Saw the Sunday matinee. Broke the Five Block Rule* by talking about the show with Dr. H (who wasn't able to make it) over dinner at Aladdin's afterward, and of course the guy at the next table turned out to be the props manager. Or at least that's what Tboy thinks he heard him tell the waiter. Which just goes to show that rules are rules for a reason, even if you write 'em yourself. Grrrr.
Anyway, Tboy liked, among other things:
- the intimacy and honesty of some of the book scenes
- the many little references, from the green beans to the purple feather, to previous productions and/or the film
- the niches and levels Jim Kronzer creates between columns at the back of the playing space
- the very nice image of Eliza parked, like just another collectible, on the bookshelf after the ball
- the bawdiness (read: sheer unbound bosominess) of "Get Me to the Church..."
- the ensemble singing, mostly
Not so much:
- the intimacy (read: inaudibility) of some of the solos
- the molasses pacing of some book scenes
- the Chippendales outfits when the chorus boys are being uptown swells
- the wife-beaters when they're being cockneys (if you're cold enough to need a fire in a barrel, you're cold enough to wear a damn shirt)
- the bottom-of-the-river lighting, pretty much throughout
- the purple neon runway, as though Eliza were competing to be Edwardian England's Next Top Model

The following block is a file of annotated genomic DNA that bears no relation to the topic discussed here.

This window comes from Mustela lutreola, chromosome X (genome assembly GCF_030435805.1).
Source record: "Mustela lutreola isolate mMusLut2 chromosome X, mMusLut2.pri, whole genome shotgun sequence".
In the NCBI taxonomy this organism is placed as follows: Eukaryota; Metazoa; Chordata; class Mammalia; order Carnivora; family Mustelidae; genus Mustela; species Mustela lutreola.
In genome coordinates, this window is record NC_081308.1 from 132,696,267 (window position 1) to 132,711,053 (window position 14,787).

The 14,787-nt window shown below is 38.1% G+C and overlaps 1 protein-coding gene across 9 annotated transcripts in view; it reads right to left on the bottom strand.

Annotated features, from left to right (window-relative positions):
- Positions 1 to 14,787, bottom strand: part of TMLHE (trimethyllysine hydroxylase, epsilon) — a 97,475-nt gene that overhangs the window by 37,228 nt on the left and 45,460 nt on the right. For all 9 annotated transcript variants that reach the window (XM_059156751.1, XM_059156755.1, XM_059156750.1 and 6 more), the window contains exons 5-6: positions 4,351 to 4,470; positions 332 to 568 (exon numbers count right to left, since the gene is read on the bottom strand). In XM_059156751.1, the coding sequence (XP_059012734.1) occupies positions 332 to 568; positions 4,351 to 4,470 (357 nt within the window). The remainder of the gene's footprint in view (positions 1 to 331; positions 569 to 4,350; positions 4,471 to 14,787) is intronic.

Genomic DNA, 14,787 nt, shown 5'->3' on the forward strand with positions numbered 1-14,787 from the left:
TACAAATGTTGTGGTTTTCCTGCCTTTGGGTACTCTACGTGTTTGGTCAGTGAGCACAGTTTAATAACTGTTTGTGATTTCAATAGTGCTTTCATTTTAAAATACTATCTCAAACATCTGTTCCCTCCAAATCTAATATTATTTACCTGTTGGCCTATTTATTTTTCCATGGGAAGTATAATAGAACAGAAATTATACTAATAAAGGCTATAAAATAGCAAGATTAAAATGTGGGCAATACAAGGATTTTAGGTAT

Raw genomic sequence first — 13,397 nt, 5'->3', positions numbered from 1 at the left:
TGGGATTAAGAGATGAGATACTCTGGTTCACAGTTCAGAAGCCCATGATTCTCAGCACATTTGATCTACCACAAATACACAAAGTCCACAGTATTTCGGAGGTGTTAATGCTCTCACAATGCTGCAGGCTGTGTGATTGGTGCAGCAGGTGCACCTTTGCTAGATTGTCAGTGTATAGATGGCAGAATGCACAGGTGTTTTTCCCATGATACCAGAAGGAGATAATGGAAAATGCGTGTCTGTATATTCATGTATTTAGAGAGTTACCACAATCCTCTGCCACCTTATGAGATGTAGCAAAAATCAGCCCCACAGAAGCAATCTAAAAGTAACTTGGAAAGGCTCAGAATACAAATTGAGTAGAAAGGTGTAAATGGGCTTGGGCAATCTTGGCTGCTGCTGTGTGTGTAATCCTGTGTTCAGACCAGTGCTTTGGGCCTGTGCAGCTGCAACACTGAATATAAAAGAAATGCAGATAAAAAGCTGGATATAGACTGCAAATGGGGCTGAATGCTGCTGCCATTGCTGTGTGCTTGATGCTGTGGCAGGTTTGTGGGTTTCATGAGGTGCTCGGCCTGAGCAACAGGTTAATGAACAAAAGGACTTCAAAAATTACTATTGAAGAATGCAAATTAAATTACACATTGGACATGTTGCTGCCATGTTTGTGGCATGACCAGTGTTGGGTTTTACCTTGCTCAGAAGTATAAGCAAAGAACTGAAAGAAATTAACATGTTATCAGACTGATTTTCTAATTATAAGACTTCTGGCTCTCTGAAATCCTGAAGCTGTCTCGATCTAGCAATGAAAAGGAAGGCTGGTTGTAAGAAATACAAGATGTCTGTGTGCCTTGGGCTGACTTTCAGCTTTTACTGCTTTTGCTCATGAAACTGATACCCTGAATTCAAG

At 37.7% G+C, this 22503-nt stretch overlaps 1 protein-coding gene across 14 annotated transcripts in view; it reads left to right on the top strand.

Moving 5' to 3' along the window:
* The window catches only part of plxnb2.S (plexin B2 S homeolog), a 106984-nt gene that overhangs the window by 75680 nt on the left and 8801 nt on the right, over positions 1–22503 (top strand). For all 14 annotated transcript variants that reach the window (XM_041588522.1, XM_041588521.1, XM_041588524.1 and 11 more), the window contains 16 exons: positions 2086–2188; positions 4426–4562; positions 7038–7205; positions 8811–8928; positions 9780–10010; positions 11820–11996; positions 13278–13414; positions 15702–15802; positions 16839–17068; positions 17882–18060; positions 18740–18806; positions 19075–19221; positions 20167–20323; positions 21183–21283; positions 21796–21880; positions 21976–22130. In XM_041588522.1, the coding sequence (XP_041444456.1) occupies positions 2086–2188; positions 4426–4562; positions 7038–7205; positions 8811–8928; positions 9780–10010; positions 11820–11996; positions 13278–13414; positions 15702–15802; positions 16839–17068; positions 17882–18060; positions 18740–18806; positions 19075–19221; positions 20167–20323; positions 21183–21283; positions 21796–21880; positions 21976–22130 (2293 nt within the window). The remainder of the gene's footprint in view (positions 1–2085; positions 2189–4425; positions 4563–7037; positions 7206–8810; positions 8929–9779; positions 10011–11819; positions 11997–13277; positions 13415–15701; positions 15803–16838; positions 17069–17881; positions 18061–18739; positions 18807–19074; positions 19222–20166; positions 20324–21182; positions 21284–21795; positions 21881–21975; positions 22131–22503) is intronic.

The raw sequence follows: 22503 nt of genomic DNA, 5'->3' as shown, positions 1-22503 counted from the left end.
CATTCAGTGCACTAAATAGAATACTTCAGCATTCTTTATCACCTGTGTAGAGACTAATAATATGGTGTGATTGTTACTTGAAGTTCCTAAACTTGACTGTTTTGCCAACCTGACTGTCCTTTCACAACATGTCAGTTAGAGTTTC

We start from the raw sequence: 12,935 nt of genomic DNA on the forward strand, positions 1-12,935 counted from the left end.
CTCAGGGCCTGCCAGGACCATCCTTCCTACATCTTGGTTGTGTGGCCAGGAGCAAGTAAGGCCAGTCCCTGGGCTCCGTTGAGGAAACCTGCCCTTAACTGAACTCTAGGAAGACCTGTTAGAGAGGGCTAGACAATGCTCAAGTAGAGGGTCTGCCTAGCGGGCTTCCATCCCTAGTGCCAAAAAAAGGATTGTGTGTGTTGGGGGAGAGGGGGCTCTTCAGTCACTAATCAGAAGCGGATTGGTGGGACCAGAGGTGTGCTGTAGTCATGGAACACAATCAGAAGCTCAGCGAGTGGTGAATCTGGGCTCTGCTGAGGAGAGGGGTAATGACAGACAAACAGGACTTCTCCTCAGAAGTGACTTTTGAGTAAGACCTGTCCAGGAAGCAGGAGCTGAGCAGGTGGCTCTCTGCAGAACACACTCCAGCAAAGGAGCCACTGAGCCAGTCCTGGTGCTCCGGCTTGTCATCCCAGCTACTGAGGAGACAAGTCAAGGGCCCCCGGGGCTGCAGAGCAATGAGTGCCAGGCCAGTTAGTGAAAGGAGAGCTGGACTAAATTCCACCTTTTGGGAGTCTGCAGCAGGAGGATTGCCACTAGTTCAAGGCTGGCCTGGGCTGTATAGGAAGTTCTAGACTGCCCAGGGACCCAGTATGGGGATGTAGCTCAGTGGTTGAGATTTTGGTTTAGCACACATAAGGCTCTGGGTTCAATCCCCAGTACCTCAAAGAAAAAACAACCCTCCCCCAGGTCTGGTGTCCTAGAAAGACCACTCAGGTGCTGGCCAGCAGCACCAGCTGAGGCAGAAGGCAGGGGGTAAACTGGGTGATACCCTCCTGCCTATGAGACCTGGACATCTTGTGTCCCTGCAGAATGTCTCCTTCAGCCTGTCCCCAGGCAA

- the lack of chemistry between Eliza and Higgins -- and this was supposed to be the hot 'n' heavy Lady, no?
The two-piano business, Tboy could take or leave. So all in all, quite the mixed bag; not unbearable, but not especially satisfying, either.
Also, though these are piddly enough that they probably won't make the review:
- The prop newspaper says "The London Times," which is just hilarious, and Tboy would've asked the prop guy what was up with that, except that they hadn't been properly introduced.
- When Eliza returns the jewels in that fit of pique, she hands back the bracelet and the necklace and the ring--but not the tiara. What, she didn't wanna muss her hair?
Full review in this week's paper; Tboy will add a link here when it's up on the Web.
*The Five-Block Rule, established by Dr. Hottie and The Set Designer when they were a couple, holds that no discussion of a show is advisable within five blocks of the theater in which it's been produced, because that woman in the crosswalk with you is almost certainly the stage manager's lover. In Tboy's defense, Aladdin's probably qualifies as further than five blocks from Signature, but still.